Websites in European Union countries must now comply with the European Accessibility Act (EAA) and the European Web Accessibility Directive, two pieces of legislation that set consistent accessibility standards for products and services offered by member countries.
The Directive, which applies specifically to government-funded agencies and their third-party vendors, uses WCAG 2.1 as its framework, requiring public institutions to offer accessible audiovisual resources (including websites). As of September 23, 2020, all new and existing public websites must conform with that legislation.
The EAA applies to all organizations and will be actively enforced in a few years. That doesn’t mean that private companies can safely ignore accessibility until then — the EAA will apply to most publicly accessible websites starting on June 28, 2025. The EAA contains some exemptions for micro-organizations for companies that would face an “undue financial burden" when implementing accessibility features, but these exemptions mostly apply to small businesses and organizations with fewer than 20 employees.
Put simply, most websites operating in the European Union need to prioritize compliance as soon as possible — and even outside the EU, the Web Accessibility Directive has important implications for the future of the internet.
How the European Web Accessibility Directive draws from WCAG 2.1
Many countries within the EU already have accessibility laws that pertain to websites, but the EU intends to standardize (and in the process, simplify) compliance by setting out consistent guidelines for web content. To that end, three European Standards Organizations (ESOs) published EN 301 549, Accessibility Requirements for ICT Products and Services (PDF), referenced explicitly in the Directive. EN 301 549 can help organizations in both the public and private sector meet the EU’s thresholds for accessibility.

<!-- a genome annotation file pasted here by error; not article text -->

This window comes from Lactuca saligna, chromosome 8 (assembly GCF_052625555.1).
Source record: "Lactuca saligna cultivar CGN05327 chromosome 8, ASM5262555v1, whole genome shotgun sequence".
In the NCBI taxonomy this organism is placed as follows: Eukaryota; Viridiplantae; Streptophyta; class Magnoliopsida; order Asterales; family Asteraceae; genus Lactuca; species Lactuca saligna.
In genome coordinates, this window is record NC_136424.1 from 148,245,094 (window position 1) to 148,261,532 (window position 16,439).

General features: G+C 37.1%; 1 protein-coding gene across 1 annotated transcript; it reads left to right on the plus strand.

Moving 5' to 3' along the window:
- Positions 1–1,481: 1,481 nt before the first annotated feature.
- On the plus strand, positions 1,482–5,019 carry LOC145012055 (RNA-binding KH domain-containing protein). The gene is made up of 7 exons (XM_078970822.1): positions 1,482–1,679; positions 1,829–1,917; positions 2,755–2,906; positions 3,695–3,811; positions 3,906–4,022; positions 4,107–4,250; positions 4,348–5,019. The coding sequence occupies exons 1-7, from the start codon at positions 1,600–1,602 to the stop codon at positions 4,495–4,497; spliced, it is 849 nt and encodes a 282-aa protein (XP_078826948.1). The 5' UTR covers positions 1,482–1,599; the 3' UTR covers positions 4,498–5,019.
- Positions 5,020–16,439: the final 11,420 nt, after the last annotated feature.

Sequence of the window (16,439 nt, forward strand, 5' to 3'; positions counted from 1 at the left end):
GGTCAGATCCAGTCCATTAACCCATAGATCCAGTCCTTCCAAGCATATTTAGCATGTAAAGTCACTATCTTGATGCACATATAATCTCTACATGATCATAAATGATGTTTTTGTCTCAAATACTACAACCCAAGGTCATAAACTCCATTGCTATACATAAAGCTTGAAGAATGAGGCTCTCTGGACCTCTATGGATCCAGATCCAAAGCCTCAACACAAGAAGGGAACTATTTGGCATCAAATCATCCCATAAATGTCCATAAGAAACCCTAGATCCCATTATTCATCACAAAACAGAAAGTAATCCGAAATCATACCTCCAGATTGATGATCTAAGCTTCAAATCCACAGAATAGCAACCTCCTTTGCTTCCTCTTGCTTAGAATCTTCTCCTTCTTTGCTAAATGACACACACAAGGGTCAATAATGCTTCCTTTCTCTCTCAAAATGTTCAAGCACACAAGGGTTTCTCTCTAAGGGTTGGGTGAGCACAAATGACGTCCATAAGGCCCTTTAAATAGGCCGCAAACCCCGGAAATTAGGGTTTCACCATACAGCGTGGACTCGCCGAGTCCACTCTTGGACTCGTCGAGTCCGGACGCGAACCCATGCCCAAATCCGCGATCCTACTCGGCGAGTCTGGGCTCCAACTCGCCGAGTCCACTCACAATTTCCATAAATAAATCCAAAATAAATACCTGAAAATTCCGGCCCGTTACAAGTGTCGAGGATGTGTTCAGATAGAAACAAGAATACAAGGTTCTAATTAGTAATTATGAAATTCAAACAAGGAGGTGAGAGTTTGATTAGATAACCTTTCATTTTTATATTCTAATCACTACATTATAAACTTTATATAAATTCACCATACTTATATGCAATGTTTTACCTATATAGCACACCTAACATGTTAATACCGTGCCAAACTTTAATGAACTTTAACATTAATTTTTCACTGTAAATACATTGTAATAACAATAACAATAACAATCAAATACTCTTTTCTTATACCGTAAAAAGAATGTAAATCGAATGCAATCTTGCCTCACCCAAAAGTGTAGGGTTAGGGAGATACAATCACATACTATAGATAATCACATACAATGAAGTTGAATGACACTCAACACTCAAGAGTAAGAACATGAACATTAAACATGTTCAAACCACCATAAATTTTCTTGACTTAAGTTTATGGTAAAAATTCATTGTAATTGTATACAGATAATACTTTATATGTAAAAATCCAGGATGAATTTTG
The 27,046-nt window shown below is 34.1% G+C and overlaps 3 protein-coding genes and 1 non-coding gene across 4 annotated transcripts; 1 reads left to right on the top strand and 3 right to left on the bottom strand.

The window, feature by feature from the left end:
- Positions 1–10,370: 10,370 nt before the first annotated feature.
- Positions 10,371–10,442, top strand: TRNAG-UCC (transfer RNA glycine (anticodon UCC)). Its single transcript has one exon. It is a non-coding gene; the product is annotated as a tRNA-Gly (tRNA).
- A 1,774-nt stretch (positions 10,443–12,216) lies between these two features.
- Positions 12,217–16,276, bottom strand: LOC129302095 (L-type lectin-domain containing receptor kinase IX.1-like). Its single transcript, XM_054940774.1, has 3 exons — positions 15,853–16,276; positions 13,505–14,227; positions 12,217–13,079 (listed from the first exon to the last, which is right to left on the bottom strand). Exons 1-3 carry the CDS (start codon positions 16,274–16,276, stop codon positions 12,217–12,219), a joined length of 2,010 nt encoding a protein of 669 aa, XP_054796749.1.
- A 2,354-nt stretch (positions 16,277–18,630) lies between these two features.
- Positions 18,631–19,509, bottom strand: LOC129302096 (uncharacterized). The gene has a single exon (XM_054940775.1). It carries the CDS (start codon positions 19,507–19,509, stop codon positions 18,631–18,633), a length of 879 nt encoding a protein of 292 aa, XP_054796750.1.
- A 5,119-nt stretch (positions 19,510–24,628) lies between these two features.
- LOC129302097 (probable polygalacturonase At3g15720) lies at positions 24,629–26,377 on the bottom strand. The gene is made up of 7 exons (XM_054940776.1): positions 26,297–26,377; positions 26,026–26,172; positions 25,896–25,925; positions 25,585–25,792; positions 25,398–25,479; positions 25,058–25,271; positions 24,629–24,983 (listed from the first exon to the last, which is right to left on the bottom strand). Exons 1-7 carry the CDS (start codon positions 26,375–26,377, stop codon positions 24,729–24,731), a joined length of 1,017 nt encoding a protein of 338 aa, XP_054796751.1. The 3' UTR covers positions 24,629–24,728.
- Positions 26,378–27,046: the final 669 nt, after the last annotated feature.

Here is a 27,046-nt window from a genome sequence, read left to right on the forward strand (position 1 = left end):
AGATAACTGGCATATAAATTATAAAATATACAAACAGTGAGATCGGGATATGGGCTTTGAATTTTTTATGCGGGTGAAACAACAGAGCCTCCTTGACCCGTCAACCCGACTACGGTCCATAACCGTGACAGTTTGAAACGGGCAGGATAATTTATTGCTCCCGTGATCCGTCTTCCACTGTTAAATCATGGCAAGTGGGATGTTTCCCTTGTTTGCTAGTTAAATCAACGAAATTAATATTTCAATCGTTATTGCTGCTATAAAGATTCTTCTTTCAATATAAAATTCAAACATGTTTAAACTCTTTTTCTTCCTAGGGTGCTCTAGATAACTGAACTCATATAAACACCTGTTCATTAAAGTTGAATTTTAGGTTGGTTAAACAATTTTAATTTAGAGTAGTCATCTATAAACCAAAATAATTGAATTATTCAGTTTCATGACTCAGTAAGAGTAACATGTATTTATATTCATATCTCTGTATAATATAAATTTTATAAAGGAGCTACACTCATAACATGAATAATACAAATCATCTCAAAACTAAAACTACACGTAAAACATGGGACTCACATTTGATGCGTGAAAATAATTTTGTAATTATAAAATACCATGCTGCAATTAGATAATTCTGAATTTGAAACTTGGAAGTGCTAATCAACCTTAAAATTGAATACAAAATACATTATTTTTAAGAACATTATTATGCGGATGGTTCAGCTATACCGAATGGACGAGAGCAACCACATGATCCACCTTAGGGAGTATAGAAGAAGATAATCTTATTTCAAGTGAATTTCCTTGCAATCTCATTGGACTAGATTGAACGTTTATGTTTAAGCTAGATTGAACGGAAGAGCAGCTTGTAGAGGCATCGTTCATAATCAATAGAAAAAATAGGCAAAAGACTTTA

To people some familiarity to web accessibility standards, EN 301 549 looks remarkably familiar — that’s because it directly references the Web Content Accessibility Guidelines (WCAG), requiring sites to meet WCAG 2.1’s success criteria. Content must be presented in accordance with the POUR principles of accessibility (Perceivability, Operability, Understandability, and Robustness), with appropriate accommodations for users with disabilities.
For the uninitiated, WCAG 2.1 sets out three levels of conformance: A (lowest), AA, and AAA (highest). The guidelines lay out success criteria extensively in order to meet the needs of different situations; while we won’t discuss WCAG success criteria extensively in this article, readers can review WCAG principles and checkpoints here. Sites that meet AA criteria should comply with both the Web Accessibility Directive and the European Accessibility Act.
The Sept. 23, 2020 deadline refers specifically to websites, not mobile apps. However, all new and existing public-sector mobile apps will be required to conform with the Directive by June 23, 2021.
What websites can do to comply with the European Accessibility Act's Directives
For site owners, the first step towards compliance with either piece of legislation is to perform a compliance audit, which will identify accessibility issues that would affect the experience of people with disabilities.
After identifying and correcting accessibility issues, organizations should train staff to recognize potential accessibility challenges and make appropriate considerations for all users. WCAG can be enormously helpful for understanding and internalizing accessibility principles.
Sites should also provide accessibility statements outlining their commitment to being accessible. Note that the Directive specifically requires public sector websites to publish accessibility statements — and for private businesses, a statement can be enormously beneficial for establishing a roadmap and preventing litigation while a website is improved.
Each European Union member state sets its own penalties for failing to conform with the Accessibility Act and its related legislation, and member states may demand fines for violations.
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